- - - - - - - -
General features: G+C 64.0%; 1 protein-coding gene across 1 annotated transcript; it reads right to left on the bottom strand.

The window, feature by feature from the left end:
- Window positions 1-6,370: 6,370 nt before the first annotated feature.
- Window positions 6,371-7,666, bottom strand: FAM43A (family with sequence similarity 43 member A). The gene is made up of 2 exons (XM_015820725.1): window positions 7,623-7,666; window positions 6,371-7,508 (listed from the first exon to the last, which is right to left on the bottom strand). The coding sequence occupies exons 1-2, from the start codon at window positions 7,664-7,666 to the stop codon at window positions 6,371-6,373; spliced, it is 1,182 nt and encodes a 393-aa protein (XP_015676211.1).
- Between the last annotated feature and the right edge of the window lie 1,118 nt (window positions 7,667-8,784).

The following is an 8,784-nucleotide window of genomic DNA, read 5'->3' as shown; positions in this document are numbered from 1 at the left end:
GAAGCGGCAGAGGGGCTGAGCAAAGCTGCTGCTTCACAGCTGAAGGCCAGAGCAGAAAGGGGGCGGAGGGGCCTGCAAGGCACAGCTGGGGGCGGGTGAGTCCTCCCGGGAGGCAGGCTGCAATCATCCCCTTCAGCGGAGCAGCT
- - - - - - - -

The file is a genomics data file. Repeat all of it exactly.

General features: G+C 64.0%; 1 protein-coding gene across 1 annotated transcript; it reads right to left on the bottom strand.

The window, feature by feature from the left end:
- Window positions 1-6,370: 6,370 nt before the first annotated feature.
- Window positions 6,371-7,666, bottom strand: FAM43A (family with sequence similarity 43 member A). The gene is made up of 2 exons (XM_015820725.1): window positions 7,623-7,666; window positions 6,371-7,508 (listed from the first exon to the last, which is right to left on the bottom strand). The coding sequence occupies exons 1-2, from the start codon at window positions 7,664-7,666 to the stop codon at window positions 6,371-6,373; spliced, it is 1,182 nt and encodes a 393-aa protein (XP_015676211.1).
- Between the last annotated feature and the right edge of the window lie 1,118 nt (window positions 7,667-8,784).

The following is an 8,784-nucleotide window of genomic DNA, read 5'->3' as shown; positions in this document are numbered from 1 at the left end:
GAAGCGGCAGAGGGGCTGAGCAAAGCTGCTGCTTCACAGCTGAAGGCCAGAGCAGAAAGGGGGCGGAGGGGCCTGCAAGGCACAGCTGGGGGCGGGTGAGTCCTCCCGGGAGGCAGGCTGCAATCATCCCCTTCAGCGGAGCAGCT